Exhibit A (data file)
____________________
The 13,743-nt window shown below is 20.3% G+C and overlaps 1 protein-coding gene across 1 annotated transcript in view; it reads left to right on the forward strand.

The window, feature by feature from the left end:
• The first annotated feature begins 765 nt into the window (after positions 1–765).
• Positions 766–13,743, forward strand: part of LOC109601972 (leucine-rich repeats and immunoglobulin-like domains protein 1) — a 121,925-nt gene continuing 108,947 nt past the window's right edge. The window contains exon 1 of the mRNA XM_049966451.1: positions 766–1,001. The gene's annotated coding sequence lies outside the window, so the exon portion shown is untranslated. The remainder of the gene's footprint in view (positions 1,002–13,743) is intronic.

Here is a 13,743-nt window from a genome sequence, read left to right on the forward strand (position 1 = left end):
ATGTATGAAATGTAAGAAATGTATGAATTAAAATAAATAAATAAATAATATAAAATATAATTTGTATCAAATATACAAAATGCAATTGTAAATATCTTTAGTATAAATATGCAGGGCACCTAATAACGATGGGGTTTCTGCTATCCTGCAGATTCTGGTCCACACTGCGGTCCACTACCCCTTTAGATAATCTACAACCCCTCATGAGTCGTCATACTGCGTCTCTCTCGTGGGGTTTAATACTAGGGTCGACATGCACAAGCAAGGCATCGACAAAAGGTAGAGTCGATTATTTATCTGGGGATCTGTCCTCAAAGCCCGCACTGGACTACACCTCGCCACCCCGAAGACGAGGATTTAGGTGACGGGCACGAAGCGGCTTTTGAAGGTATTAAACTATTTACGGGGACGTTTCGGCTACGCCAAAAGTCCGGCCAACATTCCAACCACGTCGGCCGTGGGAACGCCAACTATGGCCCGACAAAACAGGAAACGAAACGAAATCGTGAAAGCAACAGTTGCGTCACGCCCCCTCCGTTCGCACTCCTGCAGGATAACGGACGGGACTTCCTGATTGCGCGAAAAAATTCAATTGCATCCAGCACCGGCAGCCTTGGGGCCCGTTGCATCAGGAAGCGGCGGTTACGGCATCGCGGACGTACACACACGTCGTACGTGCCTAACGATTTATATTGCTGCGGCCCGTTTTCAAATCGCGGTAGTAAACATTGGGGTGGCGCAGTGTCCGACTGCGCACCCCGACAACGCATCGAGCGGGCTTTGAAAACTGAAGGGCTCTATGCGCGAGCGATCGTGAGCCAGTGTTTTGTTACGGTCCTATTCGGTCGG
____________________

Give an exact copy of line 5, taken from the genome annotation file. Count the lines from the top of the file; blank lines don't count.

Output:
Here is a 13,743-nt window from a genome sequence, read left to right on the forward strand (position 1 = left end):